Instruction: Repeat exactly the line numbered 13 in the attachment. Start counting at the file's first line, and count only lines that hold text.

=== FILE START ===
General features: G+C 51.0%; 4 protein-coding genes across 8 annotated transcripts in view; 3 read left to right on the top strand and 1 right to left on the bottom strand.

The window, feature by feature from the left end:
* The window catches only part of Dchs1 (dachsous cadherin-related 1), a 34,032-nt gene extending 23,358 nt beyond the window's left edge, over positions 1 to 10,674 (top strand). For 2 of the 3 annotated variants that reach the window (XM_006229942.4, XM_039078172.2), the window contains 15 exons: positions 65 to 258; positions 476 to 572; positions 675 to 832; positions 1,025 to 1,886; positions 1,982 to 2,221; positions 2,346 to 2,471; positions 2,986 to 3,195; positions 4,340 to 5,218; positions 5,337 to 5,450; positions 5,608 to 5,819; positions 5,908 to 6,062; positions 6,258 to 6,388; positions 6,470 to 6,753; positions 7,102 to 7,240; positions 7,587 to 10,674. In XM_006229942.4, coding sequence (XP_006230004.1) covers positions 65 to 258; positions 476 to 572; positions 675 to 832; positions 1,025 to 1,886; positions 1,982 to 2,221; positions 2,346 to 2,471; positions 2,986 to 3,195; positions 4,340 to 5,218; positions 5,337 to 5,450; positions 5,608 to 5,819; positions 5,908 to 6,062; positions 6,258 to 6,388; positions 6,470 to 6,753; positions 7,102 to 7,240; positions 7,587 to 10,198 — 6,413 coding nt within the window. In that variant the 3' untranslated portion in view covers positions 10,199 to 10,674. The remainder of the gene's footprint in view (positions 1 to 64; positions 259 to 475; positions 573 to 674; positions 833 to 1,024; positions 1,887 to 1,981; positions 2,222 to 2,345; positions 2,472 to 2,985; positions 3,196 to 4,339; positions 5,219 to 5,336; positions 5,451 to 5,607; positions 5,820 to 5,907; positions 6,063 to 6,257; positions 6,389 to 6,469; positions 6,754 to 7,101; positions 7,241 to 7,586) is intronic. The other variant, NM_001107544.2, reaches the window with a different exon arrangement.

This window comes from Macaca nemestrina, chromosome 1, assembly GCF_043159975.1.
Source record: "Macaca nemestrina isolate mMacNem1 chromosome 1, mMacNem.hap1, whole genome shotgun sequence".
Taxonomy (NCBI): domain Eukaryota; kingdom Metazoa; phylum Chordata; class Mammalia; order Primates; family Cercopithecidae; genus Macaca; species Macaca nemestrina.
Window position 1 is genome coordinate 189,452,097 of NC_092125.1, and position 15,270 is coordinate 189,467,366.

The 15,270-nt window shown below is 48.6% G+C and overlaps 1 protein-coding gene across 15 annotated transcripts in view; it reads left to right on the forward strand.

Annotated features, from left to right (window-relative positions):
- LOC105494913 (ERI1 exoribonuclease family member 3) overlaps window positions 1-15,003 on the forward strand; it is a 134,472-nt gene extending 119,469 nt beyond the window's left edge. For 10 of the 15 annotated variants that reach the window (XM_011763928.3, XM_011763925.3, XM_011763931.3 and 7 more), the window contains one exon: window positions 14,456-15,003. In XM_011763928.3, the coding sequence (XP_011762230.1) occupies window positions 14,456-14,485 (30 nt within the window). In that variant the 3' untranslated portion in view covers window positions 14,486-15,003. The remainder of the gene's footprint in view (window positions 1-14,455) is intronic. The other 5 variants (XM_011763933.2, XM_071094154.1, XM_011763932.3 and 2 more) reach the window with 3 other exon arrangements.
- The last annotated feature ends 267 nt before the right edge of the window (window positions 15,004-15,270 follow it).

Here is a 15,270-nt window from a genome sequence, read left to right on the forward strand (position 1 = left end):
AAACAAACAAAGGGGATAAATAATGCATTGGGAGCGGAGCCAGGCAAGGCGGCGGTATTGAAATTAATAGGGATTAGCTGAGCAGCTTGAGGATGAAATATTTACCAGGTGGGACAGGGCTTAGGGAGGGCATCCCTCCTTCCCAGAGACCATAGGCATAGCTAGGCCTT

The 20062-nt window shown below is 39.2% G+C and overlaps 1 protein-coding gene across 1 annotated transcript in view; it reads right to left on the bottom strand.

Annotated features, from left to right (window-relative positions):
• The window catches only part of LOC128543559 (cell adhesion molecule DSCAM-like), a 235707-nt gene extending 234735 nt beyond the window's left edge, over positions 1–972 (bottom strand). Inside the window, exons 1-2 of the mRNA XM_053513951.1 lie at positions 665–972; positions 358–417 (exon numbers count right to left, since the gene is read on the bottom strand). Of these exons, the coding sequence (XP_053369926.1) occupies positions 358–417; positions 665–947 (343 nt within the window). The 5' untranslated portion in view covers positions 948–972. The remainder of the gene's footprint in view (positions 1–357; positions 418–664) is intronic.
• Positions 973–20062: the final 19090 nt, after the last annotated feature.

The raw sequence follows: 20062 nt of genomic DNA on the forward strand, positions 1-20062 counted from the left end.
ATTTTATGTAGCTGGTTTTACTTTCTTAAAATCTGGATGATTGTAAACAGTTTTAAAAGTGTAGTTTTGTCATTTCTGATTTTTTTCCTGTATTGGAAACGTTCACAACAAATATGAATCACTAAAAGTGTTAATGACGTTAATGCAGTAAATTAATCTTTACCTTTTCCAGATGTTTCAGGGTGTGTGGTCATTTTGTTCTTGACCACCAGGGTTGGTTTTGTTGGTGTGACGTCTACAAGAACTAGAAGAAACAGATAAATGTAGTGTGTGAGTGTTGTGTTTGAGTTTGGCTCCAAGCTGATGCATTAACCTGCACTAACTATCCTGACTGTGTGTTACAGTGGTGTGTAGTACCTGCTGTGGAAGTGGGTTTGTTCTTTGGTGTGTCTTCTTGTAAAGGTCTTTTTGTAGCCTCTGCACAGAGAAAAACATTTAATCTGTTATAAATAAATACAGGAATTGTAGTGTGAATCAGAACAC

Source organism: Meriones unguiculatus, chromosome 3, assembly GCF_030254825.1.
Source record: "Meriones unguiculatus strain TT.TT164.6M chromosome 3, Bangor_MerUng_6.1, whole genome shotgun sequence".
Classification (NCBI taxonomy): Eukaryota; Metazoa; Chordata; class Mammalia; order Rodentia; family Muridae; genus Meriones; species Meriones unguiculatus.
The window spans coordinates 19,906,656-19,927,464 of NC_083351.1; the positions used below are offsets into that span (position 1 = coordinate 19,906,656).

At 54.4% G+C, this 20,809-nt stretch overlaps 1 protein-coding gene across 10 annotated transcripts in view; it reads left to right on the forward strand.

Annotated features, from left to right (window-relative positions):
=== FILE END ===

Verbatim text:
AAACAAACAAAGGGGATAAATAATGCATTGGGAGCGGAGCCAGGCAAGGCGGCGGTATTGAAATTAATAGGGATTAGCTGAGCAGCTTGAGGATGAAATATTTACCAGGTGGGACAGGGCTTAGGGAGGGCATCCCTCCTTCCCAGAGACCATAGGCATAGCTAGGCCTT